UK Public Charging Infrastructure: A Review

UK Public Charging Network

As more and more drivers jump into EVs the charging network has had to grow considerably ensure trust in the UK charging infrastructure.

The number of available public charging points is increasing every day in the UK, its grown by 30% in the last 12 months alone!  There are currently nearly 42,000 and around 20,000 locations in the UK. There are lots of free-to-use maps and apps such as Zap Map, which will show you where charging points are located in your area, including on-street charging and even new all-electric charging forecourts. Some maps, such as Zap Map, will also show you if these charging points are in use, or out of order, so you can plan ahead for an easy journey.

Zap Map Charging Map

Charging Infrastructure: A Review

A few years ago, there was not an awful amount of faith in the UK charging network, however with government grants and materials slowly becoming cheaper, the charging infrastructure is picking up.

As of April 2023, there were approximately 40,000 public electric vehicles charge points in the UK. These are made up of various different types; nearly 8,000 were rapid chargers, 22,000 fast chargers and the other 10,000, slow chargers.

Zap Map Charging Review Survey

Different Types of Chargers

Feeling anxious about charging is really in the past, the ever expanding UK network is now stretched across the UK and vehicle manufacturers are now offering cars with ranges of up to 400 miles.

I’ve found a changing location, what do I do now?

First, check the charger is working and this is the beauty of the Zap Map app. For each charging location it will show you the details of the site, the pricing structure, whether it’s working and crucially, any notes from past users. Users can also ‘check in’ to certain chargers meaning that you can also see if they’re being used in real time.

It’s worth doing this homework before you get there to save you a wasted journey. Those notes from previous users are also invaluable as the charger might be broken or not delivering the correct level of charge.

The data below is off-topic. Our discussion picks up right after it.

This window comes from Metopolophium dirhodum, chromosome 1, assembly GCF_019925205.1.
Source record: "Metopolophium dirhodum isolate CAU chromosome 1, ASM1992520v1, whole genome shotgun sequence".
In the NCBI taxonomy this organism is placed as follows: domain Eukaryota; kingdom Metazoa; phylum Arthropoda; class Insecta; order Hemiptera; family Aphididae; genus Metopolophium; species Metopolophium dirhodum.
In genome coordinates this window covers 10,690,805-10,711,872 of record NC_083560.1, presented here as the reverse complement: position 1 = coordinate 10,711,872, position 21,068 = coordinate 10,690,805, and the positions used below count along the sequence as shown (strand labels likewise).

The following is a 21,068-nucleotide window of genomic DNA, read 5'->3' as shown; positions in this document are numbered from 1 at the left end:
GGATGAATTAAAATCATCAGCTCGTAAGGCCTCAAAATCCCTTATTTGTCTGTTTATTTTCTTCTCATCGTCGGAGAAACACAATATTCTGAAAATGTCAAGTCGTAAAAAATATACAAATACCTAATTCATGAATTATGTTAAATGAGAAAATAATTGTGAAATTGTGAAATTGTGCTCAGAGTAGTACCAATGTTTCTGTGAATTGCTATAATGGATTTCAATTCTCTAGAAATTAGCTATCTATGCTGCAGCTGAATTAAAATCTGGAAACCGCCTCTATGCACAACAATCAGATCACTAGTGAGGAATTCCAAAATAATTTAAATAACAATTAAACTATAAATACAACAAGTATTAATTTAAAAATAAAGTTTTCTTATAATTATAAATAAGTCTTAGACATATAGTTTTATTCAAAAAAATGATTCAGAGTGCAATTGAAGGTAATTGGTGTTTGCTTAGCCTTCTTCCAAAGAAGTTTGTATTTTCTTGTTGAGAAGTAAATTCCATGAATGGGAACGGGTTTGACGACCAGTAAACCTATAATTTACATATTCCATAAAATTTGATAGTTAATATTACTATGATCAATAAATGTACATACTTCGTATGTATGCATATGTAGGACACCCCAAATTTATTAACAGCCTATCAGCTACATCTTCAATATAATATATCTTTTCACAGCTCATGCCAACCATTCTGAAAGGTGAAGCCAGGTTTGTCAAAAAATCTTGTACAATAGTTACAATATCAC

Do I need to take my charging cable with me?

There are two factors to consider when answering this question – tethered, or untethered.

Firstly, the difference between a tethered and untethered charger is that with a tethered charger, the charging cable is attached to the unit. With an untethered charger, the cable can be plugged-in or unplugged.

It depends on which type of charger you’re planning on using. Fast chargers of up to 7kW tend to be ‘untethered’ which means it’s just a socket and you’ll need to use your own cable. For rapid chargers though, they tend to be ‘tethered’ with the lead permanently attached to the machine itself.

The faster CCS chargers of 50kW and above use the secondary ‘bulge’ on the bottom of your socket which has the shape of a flattened figure of eight.

Either way, it’s no bad thing to keep your charging cable in the boot of your car anyway, just in case.


Electric Car Range

With every year that passes, the range of new EVs on the market gets longer. The range of the newest, and highest-spec EVs on sale in the UK is currently between 400-500 miles per charge, but even the more average specification models are usually capable of between 200-300 miles.

Find out more >

Articles about Electric Cars